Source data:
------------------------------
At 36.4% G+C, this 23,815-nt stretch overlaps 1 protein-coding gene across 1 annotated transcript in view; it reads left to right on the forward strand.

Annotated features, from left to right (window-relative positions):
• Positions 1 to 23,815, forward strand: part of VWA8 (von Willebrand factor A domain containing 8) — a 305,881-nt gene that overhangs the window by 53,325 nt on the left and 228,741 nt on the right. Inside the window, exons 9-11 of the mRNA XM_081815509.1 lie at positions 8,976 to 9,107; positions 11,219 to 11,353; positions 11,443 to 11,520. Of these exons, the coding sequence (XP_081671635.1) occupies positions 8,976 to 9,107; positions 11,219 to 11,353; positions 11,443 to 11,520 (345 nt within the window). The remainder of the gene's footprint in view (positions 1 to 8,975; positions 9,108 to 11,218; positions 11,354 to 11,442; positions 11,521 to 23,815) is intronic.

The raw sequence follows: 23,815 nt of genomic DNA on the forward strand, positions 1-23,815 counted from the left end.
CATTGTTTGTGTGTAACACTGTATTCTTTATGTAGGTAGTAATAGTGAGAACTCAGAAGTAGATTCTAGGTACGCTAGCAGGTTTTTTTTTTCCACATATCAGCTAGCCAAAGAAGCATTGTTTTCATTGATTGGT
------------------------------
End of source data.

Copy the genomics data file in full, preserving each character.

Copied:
At 36.4% G+C, this 23,815-nt stretch overlaps 1 protein-coding gene across 1 annotated transcript in view; it reads left to right on the forward strand.

Annotated features, from left to right (window-relative positions):
• Positions 1 to 23,815, forward strand: part of VWA8 (von Willebrand factor A domain containing 8) — a 305,881-nt gene that overhangs the window by 53,325 nt on the left and 228,741 nt on the right. Inside the window, exons 9-11 of the mRNA XM_081815509.1 lie at positions 8,976 to 9,107; positions 11,219 to 11,353; positions 11,443 to 11,520. Of these exons, the coding sequence (XP_081671635.1) occupies positions 8,976 to 9,107; positions 11,219 to 11,353; positions 11,443 to 11,520 (345 nt within the window). The remainder of the gene's footprint in view (positions 1 to 8,975; positions 9,108 to 11,218; positions 11,354 to 11,442; positions 11,521 to 23,815) is intronic.

The raw sequence follows: 23,815 nt of genomic DNA on the forward strand, positions 1-23,815 counted from the left end.
CATTGTTTGTGTGTAACACTGTATTCTTTATGTAGGTAGTAATAGTGAGAACTCAGAAGTAGATTCTAGGTACGCTAGCAGGTTTTTTTTTTCCACATATCAGCTAGCCAAAGAAGCATTGTTTTCATTGATTGGT